What is network weaving?

“Weaving is the intentional practice of helping people to build and connect to more relationships of trust and value, by virtue of being genuinely interested in building and connecting oneself to more relationships of trust and value.” – Bill Traynor (The Essence of Weaving. 2010)

Network weavers do a range of activities focused on making connections in order to strengthen existing ties, bring new people into the network, and bridge divides. For example, they learn about the interests and needs of individuals and groups in the network and look for opportunities to connect needs and haves. They codify and share information and knowledge with the network so that information flows freely throughout the network and participants can begin to connect with one another directly. They build capacity in others to weave the network so that making connections becomes a shared and distributed responsibility. And they keep the network vibrant by bringing in and linking to new ideas and resources from the outside.

What are the challenges associated with network weaving?

Network weavers often face these challenges:
  • Communicating what “network weaving” is, what their roles and responsibilities are, and what success looks like for their work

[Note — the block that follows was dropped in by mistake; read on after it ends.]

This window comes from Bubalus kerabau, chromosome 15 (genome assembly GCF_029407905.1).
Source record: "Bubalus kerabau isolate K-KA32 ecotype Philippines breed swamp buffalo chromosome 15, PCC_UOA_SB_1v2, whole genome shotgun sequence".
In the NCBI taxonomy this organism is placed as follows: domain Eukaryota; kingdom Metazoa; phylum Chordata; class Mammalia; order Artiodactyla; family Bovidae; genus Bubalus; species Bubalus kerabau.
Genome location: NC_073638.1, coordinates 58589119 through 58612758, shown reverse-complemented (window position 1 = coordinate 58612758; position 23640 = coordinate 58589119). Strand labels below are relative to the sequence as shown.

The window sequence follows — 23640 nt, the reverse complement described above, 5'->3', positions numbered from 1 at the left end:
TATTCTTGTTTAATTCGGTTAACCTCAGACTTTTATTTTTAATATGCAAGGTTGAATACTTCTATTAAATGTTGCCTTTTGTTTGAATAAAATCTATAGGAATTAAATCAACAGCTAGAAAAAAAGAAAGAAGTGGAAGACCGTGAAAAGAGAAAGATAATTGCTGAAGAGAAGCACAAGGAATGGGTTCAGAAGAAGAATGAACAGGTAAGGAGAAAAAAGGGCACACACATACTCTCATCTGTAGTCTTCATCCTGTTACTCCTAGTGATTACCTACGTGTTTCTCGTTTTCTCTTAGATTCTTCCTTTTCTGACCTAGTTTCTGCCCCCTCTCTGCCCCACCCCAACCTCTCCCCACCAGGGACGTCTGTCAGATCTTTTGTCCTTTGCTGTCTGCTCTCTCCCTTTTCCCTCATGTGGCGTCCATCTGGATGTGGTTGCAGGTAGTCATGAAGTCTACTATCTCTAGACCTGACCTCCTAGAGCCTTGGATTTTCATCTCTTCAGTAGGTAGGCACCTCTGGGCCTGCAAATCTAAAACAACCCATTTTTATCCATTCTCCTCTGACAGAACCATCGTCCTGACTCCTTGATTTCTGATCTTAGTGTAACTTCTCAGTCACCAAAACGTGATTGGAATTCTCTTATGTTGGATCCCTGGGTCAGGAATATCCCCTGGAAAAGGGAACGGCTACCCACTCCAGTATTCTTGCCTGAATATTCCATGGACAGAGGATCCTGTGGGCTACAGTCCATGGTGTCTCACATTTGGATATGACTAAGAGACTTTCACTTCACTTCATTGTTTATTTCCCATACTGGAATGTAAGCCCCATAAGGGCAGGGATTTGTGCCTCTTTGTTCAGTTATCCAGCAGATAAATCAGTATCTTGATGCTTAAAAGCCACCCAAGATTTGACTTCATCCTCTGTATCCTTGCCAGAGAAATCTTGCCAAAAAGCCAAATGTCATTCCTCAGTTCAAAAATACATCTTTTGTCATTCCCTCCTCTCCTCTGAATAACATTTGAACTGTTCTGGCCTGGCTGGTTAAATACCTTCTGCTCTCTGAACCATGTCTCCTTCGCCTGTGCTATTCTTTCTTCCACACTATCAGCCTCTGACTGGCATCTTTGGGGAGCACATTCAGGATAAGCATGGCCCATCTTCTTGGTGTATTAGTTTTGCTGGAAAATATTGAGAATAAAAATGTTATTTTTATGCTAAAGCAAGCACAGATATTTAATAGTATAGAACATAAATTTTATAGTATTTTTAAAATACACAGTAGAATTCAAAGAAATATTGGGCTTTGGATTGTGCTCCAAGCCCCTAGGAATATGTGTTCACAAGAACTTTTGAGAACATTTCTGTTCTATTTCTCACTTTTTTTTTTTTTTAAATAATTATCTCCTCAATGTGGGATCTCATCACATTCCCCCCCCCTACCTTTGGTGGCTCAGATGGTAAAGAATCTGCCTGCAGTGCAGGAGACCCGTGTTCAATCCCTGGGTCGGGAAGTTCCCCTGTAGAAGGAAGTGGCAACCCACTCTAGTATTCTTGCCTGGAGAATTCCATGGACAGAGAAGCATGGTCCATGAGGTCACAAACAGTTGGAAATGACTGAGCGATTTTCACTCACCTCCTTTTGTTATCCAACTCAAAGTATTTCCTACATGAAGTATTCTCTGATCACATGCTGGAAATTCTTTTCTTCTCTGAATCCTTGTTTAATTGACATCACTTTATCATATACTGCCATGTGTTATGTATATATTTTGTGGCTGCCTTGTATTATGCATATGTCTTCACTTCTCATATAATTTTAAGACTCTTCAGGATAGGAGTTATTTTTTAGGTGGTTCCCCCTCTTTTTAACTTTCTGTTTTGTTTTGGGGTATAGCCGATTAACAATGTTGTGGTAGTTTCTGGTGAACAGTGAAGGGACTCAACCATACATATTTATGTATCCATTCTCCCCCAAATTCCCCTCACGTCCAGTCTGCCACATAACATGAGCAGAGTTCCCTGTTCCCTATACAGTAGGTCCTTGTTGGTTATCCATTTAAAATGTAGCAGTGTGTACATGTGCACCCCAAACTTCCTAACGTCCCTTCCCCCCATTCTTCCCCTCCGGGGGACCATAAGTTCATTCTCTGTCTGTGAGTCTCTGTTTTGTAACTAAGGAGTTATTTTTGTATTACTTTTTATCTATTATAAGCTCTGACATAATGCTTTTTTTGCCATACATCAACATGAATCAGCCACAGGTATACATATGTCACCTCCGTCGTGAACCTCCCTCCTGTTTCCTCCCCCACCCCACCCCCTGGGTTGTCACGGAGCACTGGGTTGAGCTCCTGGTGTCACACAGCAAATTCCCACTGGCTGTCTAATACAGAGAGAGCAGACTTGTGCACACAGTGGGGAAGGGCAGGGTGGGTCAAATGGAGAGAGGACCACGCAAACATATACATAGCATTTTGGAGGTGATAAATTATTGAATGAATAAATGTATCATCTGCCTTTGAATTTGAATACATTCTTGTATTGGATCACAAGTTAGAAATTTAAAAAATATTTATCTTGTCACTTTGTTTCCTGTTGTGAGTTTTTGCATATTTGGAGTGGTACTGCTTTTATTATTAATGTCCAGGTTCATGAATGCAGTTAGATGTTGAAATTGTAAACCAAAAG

• Dealing with the isolated nature of the network-weaving role
  • Getting alignment on metrics to measure the progress of network weaving work
  • Making connections they facilitate among network members stick

What are the models for supporting network weaving?

There are a number of different ways funders can invest in network weaving
Model
Examples
Hire / fund a weaver(s) from inside the network
Boston Afterschool Network
Hire/fund a weaver(s) from outside the network (consultants)
Network of Network Funders & Monitor Institute
Funder as network weaver
Lumpkin Foundation & goodWORKSconnect
Organization as network weaver
South Africa Partners & Boston World Cup

What considerations should funders keep in mind when supporting network weaving and acting as weavers themselves?

  • What kind of support systems are in place for the network weaver (e.g., advisory committee or peer groups)?
  • Where is the weaver housed?
  • What is the weaver’s relationship to the foundation (e.g., independent vs. a neutral organization)?
  • How does the weaver frame his/her job and affiliation? Should he or she refer to their title as “network weaver” or use more commonly understood terms (e.g., coordinator)?
  • How does the weaver think about his/her impact/performance indicators?